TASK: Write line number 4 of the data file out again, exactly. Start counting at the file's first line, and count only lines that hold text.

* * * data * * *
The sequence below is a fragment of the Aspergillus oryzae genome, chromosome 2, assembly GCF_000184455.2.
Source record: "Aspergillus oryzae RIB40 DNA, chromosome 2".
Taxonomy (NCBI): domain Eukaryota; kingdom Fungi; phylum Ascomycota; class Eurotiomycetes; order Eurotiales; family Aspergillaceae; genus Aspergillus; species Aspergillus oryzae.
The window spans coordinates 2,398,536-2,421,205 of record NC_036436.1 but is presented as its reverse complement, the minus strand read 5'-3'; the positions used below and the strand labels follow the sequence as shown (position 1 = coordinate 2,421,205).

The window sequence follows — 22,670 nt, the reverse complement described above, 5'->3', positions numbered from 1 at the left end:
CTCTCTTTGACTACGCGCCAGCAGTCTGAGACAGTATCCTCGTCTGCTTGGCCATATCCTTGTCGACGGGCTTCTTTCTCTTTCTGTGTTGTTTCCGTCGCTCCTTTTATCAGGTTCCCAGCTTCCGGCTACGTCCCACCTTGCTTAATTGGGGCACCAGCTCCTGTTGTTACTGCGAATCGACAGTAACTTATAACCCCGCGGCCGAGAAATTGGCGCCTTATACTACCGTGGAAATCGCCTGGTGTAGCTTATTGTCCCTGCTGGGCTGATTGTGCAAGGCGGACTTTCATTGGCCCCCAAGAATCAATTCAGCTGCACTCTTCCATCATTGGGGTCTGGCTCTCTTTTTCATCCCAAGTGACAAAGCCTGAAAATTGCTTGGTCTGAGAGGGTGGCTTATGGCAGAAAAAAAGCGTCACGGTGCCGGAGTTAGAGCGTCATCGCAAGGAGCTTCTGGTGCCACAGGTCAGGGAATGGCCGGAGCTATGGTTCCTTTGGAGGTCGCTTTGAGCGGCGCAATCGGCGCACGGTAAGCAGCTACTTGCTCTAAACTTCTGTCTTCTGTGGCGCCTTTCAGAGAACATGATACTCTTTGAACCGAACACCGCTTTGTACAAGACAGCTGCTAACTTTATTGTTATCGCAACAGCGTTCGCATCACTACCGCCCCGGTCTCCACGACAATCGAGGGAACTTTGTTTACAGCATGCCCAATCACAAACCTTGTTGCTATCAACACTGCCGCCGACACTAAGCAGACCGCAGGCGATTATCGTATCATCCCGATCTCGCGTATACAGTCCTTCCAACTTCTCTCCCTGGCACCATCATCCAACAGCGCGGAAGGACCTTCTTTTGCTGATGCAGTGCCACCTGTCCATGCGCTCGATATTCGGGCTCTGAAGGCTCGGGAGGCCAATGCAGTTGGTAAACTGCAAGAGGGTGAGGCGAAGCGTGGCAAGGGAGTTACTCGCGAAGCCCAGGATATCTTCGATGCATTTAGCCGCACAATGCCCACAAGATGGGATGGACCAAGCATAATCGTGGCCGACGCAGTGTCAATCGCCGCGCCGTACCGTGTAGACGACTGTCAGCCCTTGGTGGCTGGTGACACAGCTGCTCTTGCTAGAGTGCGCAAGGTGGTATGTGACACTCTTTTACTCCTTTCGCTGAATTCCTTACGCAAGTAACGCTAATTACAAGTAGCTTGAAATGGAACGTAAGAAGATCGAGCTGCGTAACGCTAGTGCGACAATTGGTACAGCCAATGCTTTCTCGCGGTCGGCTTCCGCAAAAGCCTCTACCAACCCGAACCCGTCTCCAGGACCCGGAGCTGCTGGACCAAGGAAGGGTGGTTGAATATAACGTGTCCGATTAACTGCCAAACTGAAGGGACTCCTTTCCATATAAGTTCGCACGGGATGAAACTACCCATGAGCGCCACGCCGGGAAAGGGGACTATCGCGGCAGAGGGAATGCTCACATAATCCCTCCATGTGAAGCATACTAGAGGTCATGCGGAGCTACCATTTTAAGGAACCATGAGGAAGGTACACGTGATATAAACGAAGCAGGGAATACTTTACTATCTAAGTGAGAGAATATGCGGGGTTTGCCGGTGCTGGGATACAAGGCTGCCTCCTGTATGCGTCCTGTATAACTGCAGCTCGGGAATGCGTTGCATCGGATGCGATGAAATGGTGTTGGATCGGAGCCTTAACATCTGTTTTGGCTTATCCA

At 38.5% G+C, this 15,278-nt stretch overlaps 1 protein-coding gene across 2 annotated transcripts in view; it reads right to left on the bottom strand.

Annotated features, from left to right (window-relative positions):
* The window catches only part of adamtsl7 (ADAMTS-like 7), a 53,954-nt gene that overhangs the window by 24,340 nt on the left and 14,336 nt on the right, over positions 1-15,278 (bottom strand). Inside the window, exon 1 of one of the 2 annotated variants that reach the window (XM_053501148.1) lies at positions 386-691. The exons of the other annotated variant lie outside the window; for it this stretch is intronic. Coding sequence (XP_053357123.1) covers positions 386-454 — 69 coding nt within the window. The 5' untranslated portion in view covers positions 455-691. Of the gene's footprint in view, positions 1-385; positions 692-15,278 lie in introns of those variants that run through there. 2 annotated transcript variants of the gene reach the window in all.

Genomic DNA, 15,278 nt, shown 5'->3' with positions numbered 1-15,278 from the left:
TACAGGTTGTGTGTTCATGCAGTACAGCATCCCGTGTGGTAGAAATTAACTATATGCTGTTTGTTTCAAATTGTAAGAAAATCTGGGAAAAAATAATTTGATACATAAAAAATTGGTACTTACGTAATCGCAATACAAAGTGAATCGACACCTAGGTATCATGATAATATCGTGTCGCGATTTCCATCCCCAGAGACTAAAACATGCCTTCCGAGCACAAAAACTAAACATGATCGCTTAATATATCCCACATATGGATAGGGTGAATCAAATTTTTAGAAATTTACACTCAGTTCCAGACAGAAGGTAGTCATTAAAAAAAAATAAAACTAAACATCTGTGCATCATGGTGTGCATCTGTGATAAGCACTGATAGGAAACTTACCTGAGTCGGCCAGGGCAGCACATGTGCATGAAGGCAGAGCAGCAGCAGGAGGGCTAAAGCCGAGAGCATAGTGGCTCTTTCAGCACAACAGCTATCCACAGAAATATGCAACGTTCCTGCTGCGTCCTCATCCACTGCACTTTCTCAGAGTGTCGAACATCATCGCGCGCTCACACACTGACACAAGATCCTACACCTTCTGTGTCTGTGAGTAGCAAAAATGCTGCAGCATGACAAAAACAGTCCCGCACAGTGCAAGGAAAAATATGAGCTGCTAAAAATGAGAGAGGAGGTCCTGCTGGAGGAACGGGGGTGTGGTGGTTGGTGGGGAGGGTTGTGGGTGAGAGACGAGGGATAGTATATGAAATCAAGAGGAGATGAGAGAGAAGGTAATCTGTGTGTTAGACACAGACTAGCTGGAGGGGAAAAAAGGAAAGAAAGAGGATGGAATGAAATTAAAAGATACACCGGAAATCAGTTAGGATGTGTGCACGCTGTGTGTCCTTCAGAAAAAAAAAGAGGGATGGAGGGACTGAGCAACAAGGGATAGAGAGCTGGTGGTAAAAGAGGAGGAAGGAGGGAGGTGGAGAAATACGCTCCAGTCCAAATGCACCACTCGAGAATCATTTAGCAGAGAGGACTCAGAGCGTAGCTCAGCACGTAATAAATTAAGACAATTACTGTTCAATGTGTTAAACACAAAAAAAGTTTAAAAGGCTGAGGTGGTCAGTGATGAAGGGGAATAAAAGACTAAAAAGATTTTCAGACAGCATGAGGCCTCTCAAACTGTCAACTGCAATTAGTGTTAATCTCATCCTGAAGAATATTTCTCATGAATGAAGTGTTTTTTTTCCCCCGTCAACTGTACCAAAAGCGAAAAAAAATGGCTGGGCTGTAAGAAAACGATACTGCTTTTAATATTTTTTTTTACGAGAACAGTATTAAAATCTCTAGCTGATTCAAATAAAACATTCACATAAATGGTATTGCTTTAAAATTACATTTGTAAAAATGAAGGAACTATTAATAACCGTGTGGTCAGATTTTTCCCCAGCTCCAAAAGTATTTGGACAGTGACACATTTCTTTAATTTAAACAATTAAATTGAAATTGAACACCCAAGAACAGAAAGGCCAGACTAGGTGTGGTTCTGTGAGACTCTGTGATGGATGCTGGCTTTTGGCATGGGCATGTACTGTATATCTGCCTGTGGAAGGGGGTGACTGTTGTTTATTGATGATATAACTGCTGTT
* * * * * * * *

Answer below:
The window spans coordinates 2,398,536-2,421,205 of record NC_036436.1 but is presented as its reverse complement, the minus strand read 5'-3'; the positions used below and the strand labels follow the sequence as shown (position 1 = coordinate 2,421,205).